- It does not prohibit companies from drilling for gas without permission from the mineral rights owner, as long as a certain percentage of the owner’s neighbors have signed gas leases – a practice called forced pooling.
- It makes surface use agreements optional, meaning that landowners who don’t own mineral rights may have no say in how their land is used.
- It does not allow time for adequate study of potential impacts, such has whether current state eminent domain laws would allow companies to seize private property to build pipelines to transport the gas they extract.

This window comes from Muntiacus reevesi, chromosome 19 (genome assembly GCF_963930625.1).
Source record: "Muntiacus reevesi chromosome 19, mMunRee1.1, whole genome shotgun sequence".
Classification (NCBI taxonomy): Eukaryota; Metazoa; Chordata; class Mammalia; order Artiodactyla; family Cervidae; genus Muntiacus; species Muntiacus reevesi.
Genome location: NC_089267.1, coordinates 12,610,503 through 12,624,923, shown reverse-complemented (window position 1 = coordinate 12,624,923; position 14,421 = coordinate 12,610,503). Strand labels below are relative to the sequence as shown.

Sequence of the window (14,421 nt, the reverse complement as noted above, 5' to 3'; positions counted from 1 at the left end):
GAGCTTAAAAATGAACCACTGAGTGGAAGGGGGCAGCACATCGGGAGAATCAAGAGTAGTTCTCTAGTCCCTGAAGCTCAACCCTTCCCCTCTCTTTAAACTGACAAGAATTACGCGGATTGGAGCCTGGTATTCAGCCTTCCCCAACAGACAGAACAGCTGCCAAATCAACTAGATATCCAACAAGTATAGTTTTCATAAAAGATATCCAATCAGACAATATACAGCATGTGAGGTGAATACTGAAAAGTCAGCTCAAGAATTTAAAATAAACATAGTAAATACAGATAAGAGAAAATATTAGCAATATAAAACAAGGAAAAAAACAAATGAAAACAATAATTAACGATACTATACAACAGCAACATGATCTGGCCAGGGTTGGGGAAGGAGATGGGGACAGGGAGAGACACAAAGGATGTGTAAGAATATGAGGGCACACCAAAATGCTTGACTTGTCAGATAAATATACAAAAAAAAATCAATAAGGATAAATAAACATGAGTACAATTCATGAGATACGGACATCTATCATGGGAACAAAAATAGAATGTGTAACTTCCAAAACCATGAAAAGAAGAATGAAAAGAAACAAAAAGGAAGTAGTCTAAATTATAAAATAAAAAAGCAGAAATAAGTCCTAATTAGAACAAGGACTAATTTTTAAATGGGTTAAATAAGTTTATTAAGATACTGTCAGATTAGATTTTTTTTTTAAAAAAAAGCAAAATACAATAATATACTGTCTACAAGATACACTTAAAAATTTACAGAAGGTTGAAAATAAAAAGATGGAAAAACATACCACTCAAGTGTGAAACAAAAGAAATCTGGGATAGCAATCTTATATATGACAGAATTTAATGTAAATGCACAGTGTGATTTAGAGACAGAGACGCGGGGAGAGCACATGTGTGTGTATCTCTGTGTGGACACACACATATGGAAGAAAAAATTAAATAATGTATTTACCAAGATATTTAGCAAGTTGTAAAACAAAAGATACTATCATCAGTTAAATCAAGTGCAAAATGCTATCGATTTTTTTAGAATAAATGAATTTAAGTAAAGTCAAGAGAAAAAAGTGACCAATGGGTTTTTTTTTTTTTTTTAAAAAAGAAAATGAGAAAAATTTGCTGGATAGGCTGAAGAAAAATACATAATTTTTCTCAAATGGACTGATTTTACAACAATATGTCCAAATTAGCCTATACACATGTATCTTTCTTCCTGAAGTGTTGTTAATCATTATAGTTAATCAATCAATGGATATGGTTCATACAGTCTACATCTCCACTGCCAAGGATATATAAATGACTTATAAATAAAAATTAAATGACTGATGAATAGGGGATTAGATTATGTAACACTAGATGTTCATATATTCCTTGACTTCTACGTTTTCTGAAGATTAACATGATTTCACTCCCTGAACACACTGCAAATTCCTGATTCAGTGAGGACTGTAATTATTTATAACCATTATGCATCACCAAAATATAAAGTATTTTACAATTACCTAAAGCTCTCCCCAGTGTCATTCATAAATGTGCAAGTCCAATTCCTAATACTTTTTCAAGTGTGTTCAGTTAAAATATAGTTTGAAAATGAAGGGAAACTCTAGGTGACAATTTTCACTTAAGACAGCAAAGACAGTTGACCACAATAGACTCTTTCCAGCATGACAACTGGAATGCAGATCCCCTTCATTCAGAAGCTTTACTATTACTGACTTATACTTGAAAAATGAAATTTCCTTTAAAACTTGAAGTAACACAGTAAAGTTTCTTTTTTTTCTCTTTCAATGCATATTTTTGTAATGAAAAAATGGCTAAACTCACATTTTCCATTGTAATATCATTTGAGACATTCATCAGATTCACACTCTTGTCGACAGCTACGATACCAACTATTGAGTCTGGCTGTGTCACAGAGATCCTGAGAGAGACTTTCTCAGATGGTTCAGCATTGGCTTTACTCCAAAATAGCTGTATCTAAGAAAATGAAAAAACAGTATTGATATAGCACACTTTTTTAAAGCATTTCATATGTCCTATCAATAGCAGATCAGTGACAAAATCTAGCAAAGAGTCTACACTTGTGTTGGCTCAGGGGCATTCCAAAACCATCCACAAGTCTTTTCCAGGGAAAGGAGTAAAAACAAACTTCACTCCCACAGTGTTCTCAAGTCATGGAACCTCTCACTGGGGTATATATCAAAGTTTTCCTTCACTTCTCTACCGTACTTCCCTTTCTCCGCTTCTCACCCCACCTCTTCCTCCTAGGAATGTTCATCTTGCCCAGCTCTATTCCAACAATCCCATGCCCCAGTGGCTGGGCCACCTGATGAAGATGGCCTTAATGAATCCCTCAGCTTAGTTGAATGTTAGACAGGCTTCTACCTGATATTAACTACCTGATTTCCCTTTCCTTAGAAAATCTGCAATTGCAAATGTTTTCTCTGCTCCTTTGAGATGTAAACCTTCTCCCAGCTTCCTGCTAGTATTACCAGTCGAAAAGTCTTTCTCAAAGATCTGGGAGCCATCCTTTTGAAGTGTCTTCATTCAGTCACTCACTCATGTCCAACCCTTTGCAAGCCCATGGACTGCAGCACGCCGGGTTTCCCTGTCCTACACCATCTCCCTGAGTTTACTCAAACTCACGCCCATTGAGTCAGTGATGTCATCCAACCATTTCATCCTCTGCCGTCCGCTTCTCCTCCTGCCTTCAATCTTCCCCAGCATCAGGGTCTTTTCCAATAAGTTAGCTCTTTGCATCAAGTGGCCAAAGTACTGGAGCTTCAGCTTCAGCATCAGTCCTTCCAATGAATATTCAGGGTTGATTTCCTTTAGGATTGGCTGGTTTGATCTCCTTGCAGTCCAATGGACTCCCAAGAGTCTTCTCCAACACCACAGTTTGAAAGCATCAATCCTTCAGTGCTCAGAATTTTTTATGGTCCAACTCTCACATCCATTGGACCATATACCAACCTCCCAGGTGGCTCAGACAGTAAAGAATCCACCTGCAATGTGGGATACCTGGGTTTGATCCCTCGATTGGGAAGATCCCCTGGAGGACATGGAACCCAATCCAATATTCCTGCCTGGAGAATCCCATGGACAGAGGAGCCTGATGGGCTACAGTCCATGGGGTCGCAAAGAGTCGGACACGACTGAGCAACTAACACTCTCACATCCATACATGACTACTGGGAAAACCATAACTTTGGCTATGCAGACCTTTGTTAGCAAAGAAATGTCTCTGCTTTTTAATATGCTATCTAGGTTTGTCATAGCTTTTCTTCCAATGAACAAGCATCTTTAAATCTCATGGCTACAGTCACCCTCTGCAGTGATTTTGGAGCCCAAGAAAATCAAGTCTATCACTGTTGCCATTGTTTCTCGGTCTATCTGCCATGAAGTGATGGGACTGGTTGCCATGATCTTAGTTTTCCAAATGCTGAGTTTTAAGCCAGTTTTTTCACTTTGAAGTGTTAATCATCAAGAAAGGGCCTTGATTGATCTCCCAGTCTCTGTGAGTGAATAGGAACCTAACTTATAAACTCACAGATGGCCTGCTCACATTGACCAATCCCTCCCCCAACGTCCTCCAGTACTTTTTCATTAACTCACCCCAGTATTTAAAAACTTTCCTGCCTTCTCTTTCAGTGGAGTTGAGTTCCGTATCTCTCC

Today, the North Carolina House of Representatives passed SB820. It legalizes fracking in the State of North Carolina and could allow drilling by 2014. The bill includes many of the protections for North Carolina landowners that the Rural Advancement Foundation International – USA recommended in its report to the state Attorney General’s office. Because of the support of concerned North Carolinians, this bill is much stronger than it might have been. However, SB820 will allow private companies to undermine some of the fundamental property rights of North Carolina’s landowners. We have three key concerns about the bill: